Meanwhile, Turner notes, countries like Singapore are “more proactive and supportive of regulatory frameworks for tokenization in a bid to attract startups and companies to explore the technology and become a global hub for the industry.”
In November, the Monetary Authority of Singapore launched several tokenization pilots. The campaign attracted marquee US firms, including Citi, T. Rowe Price Associates, Fidelity International, BNY Mellon, Franklin Templeton, Apollo and, yes, even JPMorgan Chase.
The EU is also warming up to tokenization, Johnson says, citing regulators “coming up with a new rule book.” In May, the EU adopted its Markets in Crypto-Assets Act (MiCAR), establishing an overall framework for markets in crypto-assets across the region.
That’s a positive, Johnson says, “whereas here in the US, the mantra has been that [regulators] don’t need any new rules. “I think that’s wrong.”
Skeptics also cite the shady goings on at some of the crypto industry’s most prominent companies. In 2022, there was the $32 billion “fiasco,” as Johnson calls it, that enveloped crypto exchange FTX.
Less than a year later, the stablecoin issuer Terraform Labs collapsed and crypto lender Celsius underwent a $4.7 billion bankruptcy. And, like FTX’s Sam Bankman-Fried, Celisus’ founder and former CEO Alex Mashinsky faced fraud charges.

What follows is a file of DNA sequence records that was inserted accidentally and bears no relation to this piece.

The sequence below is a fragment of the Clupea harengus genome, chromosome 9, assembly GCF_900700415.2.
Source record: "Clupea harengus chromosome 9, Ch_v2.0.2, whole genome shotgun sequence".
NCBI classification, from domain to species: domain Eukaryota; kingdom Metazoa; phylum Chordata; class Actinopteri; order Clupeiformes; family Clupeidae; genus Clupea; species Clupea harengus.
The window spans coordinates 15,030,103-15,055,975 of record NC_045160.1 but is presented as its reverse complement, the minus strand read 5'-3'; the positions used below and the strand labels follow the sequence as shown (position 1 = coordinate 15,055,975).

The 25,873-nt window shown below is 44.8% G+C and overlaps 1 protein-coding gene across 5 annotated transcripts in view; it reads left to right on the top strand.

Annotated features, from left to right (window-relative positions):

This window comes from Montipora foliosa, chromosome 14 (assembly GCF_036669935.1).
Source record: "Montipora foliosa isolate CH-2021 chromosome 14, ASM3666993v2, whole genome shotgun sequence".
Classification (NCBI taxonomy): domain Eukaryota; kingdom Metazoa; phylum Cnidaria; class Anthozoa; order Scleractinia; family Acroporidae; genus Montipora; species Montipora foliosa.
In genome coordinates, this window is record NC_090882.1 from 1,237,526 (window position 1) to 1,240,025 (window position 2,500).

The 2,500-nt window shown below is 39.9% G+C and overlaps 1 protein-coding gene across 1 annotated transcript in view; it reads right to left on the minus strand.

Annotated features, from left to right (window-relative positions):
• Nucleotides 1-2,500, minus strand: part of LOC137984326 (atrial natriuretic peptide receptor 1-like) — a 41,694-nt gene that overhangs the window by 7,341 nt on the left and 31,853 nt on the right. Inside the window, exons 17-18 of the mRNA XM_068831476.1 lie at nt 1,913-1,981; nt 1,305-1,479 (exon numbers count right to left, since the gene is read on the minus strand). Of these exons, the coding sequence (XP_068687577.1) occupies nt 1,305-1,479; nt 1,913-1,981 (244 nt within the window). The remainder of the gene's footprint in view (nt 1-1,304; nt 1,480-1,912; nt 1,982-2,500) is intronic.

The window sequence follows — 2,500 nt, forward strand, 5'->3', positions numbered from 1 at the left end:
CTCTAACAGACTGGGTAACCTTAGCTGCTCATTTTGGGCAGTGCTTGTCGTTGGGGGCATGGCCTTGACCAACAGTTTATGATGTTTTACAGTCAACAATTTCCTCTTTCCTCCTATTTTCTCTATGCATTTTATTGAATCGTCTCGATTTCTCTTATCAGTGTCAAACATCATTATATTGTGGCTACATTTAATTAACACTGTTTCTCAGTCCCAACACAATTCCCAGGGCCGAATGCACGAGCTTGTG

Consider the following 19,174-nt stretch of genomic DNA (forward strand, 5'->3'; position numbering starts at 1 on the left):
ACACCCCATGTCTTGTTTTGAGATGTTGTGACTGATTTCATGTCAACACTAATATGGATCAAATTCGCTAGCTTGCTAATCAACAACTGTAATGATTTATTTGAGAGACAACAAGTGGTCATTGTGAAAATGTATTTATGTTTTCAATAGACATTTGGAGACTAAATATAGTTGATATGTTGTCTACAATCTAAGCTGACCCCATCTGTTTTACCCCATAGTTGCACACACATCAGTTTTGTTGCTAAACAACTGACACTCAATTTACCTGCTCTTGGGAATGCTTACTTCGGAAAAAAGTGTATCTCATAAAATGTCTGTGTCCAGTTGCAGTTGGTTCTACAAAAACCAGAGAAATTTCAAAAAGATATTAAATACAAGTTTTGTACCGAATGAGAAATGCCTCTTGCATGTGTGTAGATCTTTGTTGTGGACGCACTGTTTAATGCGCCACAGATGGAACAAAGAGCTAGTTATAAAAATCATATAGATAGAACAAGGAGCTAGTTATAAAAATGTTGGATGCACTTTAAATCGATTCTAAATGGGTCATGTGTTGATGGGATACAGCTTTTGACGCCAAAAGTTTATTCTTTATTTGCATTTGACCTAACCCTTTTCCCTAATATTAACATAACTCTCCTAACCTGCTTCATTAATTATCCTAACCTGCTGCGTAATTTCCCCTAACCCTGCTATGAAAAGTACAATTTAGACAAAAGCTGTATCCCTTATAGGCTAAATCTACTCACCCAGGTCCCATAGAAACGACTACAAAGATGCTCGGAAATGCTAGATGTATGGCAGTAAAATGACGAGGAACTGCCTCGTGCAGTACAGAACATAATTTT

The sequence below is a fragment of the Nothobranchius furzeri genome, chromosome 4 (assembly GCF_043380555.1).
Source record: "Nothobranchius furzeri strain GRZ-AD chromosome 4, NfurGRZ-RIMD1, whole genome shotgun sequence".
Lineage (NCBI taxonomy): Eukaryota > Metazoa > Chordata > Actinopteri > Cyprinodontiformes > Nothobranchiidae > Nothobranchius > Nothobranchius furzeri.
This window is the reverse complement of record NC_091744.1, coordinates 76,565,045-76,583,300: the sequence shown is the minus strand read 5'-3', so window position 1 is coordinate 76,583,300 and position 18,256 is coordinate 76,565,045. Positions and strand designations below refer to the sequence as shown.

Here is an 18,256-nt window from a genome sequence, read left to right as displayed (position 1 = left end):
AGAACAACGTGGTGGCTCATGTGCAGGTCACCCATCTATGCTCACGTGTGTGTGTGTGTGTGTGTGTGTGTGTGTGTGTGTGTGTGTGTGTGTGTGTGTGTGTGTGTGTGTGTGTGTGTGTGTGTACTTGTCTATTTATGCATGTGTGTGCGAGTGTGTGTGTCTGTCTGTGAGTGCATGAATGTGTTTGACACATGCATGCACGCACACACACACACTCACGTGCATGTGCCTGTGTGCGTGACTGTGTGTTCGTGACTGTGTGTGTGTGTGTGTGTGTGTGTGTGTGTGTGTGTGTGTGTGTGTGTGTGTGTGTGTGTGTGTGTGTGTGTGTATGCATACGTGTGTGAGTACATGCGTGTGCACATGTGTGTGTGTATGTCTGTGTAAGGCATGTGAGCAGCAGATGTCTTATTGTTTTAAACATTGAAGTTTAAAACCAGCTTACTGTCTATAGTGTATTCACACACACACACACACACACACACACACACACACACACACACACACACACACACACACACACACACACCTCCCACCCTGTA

On-chain security is also an issue. According to research from blockchain firm CertiK, more than $1.8 billion in digital assets went missing last year. That’s high, despite being a 51% drop from 2022, when losses to hacks and other incidents totaled $3.7 billion.
For Betsabe Botaitis, CFO of blockchain software developer Hedera, the advice is simple: “Prioritize cybersecurity measures to protect your company’s assets and sensitive information.”
“CFOs need to begin realizing that their companies will sooner or later use digital assets as an embedded part of their operations,” Botaitis says. Their teams “will need to anticipate and be ready to account for, and report on, any digital asset position.”